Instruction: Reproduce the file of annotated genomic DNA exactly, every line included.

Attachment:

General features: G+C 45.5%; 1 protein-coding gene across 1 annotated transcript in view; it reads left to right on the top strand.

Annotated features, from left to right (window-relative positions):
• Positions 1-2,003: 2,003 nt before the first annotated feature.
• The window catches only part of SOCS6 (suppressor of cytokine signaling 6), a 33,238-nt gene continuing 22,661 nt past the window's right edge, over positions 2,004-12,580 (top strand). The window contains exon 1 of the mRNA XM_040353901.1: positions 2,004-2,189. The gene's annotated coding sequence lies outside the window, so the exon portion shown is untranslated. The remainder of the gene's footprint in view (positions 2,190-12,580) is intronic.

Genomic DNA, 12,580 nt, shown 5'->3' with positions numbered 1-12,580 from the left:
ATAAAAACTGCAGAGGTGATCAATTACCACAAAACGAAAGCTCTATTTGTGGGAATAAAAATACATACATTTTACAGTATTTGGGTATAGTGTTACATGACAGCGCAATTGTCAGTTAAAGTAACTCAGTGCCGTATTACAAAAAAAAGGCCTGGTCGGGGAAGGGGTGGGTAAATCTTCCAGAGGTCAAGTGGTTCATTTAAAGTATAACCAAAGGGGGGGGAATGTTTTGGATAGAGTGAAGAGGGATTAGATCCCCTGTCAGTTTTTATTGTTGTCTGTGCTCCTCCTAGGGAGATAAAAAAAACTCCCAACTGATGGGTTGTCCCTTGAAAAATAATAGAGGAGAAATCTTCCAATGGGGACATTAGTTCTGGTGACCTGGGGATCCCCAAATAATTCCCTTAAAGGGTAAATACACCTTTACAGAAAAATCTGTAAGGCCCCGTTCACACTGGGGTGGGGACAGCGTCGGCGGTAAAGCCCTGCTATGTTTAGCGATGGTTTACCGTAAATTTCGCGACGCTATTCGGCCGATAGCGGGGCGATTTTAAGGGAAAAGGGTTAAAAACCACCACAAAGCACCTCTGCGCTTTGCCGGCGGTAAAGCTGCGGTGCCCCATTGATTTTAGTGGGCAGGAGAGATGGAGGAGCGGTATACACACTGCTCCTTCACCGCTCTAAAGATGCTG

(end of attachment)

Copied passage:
General features: G+C 45.5%; 1 protein-coding gene across 1 annotated transcript in view; it reads left to right on the top strand.

Annotated features, from left to right (window-relative positions):
• Positions 1-2,003: 2,003 nt before the first annotated feature.
• The window catches only part of SOCS6 (suppressor of cytokine signaling 6), a 33,238-nt gene continuing 22,661 nt past the window's right edge, over positions 2,004-12,580 (top strand). The window contains exon 1 of the mRNA XM_040353901.1: positions 2,004-2,189. The gene's annotated coding sequence lies outside the window, so the exon portion shown is untranslated. The remainder of the gene's footprint in view (positions 2,190-12,580) is intronic.

Genomic DNA, 12,580 nt, shown 5'->3' with positions numbered 1-12,580 from the left:
ATAAAAACTGCAGAGGTGATCAATTACCACAAAACGAAAGCTCTATTTGTGGGAATAAAAATACATACATTTTACAGTATTTGGGTATAGTGTTACATGACAGCGCAATTGTCAGTTAAAGTAACTCAGTGCCGTATTACAAAAAAAAGGCCTGGTCGGGGAAGGGGTGGGTAAATCTTCCAGAGGTCAAGTGGTTCATTTAAAGTATAACCAAAGGGGGGGGAATGTTTTGGATAGAGTGAAGAGGGATTAGATCCCCTGTCAGTTTTTATTGTTGTCTGTGCTCCTCCTAGGGAGATAAAAAAAACTCCCAACTGATGGGTTGTCCCTTGAAAAATAATAGAGGAGAAATCTTCCAATGGGGACATTAGTTCTGGTGACCTGGGGATCCCCAAATAATTCCCTTAAAGGGTAAATACACCTTTACAGAAAAATCTGTAAGGCCCCGTTCACACTGGGGTGGGGACAGCGTCGGCGGTAAAGCCCTGCTATGTTTAGCGATGGTTTACCGTAAATTTCGCGACGCTATTCGGCCGATAGCGGGGCGATTTTAAGGGAAAAGGGTTAAAAACCACCACAAAGCACCTCTGCGCTTTGCCGGCGGTAAAGCTGCGGTGCCCCATTGATTTTAGTGGGCAGGAGAGATGGAGGAGCGGTATACACACTGCTCCTTCACCGCTCTAAAGATGCTG